I was looking forward to this revival because I loved, loved, loved the one of South Pacific by the same team (director Barlett Sher with his muse Kelli O’Hara using Lincoln Center’s money) in the same theater. Unfortunately, I was pretty disappointed, especially having been bowled over by the Donna Murphy/Lou Diamond Phillips Broadway revival in a production by Christopher Renshaw that played all over the world. Things got off to a good start when a seemingly full-size ship came forward with its mast sweeping out over the audience (it’s best not to sit too close for this one). But it’s inconceivable that an actor, even one of such high acclaim, be allowed to play a lead role if he can’t be understood in every line that comes out of his mouth. I hear that we were actually lucky since supposedly none of Ken Watanabe’s lines as the King could be understood in the first week of previews. I had a problem too with Kelli O’Hara, who just wasn’t believable to me as a refined English woman and I hated some of her (or Sher’s) acting choices, especially in “Shall I Tell You What I Think Of You?” The highlight for me was Here Lies Love star Ruthie Ann Miles’s always watchable, always interesting Lady Thiang. That’s how you do it!
The (new) Whitney Museum of American Art
The Whitney has new digs and boy are they a beauty!!! In its move from a longtime residence on the Upper East Side to a huge, interesting space by Renzo Piano (!) in the Meatpacking District (!!) over the High Line (!!!), the Whitney will be the art world’s must-see for some time to come.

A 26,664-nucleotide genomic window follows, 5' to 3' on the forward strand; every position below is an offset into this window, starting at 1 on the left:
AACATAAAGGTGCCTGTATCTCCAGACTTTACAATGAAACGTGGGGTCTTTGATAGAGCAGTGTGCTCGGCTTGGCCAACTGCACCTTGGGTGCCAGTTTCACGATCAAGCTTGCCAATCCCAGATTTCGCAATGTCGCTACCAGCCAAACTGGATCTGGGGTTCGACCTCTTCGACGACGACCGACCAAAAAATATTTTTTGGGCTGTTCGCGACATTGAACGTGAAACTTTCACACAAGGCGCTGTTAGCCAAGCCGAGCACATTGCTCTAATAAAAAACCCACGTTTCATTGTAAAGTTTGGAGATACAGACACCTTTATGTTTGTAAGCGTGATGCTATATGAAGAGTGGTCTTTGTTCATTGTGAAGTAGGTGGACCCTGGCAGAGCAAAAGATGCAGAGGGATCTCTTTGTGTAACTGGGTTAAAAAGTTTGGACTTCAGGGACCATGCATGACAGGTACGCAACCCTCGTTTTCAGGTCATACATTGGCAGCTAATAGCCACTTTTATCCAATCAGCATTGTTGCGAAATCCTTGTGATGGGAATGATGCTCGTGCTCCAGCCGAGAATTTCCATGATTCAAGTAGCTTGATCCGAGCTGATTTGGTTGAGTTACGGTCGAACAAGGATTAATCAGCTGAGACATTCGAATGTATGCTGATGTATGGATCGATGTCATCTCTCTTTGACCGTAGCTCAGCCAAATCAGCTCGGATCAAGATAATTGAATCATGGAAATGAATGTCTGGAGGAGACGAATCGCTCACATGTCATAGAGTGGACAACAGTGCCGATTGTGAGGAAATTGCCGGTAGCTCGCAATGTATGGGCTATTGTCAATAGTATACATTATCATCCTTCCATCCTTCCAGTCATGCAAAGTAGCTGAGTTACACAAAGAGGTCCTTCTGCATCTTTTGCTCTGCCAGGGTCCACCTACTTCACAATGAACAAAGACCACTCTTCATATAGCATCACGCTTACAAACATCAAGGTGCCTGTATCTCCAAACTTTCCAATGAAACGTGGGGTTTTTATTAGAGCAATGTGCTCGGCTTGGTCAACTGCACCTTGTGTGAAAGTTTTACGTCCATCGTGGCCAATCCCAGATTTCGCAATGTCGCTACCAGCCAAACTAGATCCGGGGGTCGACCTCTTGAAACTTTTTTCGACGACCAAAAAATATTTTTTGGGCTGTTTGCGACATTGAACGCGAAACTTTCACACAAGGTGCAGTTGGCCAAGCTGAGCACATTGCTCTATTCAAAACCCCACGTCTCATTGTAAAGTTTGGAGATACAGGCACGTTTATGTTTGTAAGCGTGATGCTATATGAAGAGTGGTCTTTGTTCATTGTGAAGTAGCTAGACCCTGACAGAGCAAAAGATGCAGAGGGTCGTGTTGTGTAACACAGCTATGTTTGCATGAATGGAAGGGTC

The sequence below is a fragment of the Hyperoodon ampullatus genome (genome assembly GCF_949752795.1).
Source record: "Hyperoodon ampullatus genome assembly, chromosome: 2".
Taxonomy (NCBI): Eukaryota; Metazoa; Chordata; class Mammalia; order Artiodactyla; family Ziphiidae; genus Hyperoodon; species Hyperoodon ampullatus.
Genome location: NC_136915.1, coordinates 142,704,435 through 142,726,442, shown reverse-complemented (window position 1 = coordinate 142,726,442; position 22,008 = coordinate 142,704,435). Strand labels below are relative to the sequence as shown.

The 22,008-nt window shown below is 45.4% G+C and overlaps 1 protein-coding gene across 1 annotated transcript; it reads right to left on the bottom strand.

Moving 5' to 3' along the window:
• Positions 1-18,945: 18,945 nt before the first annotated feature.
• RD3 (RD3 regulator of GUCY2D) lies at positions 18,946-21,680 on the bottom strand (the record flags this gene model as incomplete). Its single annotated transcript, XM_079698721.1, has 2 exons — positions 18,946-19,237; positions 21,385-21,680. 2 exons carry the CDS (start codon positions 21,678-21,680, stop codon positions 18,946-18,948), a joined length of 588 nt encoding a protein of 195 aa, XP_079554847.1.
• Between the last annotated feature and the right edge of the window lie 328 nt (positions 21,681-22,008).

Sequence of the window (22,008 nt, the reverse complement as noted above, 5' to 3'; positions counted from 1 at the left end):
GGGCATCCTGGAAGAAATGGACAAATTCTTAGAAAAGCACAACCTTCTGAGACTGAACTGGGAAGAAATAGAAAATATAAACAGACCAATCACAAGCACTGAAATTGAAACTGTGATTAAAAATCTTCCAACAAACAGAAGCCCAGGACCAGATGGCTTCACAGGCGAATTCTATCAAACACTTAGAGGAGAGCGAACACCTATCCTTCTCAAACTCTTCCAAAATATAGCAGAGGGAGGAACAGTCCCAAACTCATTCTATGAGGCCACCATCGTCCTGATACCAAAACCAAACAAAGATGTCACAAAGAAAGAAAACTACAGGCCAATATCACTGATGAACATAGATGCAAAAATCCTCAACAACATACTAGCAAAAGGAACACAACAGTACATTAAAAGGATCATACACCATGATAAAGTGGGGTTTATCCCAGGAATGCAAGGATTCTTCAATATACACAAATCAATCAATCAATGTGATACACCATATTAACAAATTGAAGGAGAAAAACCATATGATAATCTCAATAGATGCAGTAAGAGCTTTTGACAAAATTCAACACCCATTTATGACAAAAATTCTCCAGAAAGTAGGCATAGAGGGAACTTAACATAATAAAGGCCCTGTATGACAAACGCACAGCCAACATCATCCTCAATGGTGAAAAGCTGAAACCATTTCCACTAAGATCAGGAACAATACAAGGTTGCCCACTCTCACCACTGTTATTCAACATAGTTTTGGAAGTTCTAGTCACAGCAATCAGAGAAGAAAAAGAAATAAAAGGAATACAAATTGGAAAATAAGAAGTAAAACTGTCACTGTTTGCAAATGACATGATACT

The opening exhibit, entitled America Is Hard To See, plays out over the entire museum and brilliantly shows off the Whitney unmatchable collection of 20th century American art. Likewise, the building itself is a marvel with a great mix of indoor and outdoor spaces. Go! See! Enjoy!
This completely original musical (how often can you say that anymore?) was an unexpected delight! Yes, it’s silly and jokey and hokey, but it’s also fun and entertaining from start to finish as we watch the world’s first musical be born (not really). The Bottom Brothers are tired of competing against Shakespeare, the cocksure rock star of the theater world as portrayed by Christian Boyle. With the help of Thomas Nostradamus (nephew to the famous seer), the Bottom Brothers do in fact create a musical, but it all goes hilariously awry since their Nostradamus misinterprets most of what he foresees. While nothing that follows can match the “It’s A Musical” number led by the hilarious Brad Oscar’s Nostradamus, the rest of the show is still a delight.
Hedwig and the Angry Inch with John Cameron Mitchell (take 2)
While I hate seeing the last performance of any show, we didn’t have a choice this time around and it’s not like we hadn’t seen this Hedwig multiple times already. John Cameron Mitchell’s Hedwig is of course definitive. While continuing to be hobbled by the knee blowout that prevented us from seeing him in February, he still amazes in the role and the injury provided much new fodder. The show has a new Yitzhak in the form of personal favorite Rebecca Naomi Jones, who sings and plays the role brilliantly (with her hair in corn-rows!). After the bows, the cast attempted a singalong to Lou Reed’s "Satellite of Love," but not enough people knew the song to make it the love-fest I’m sure they were hoping for.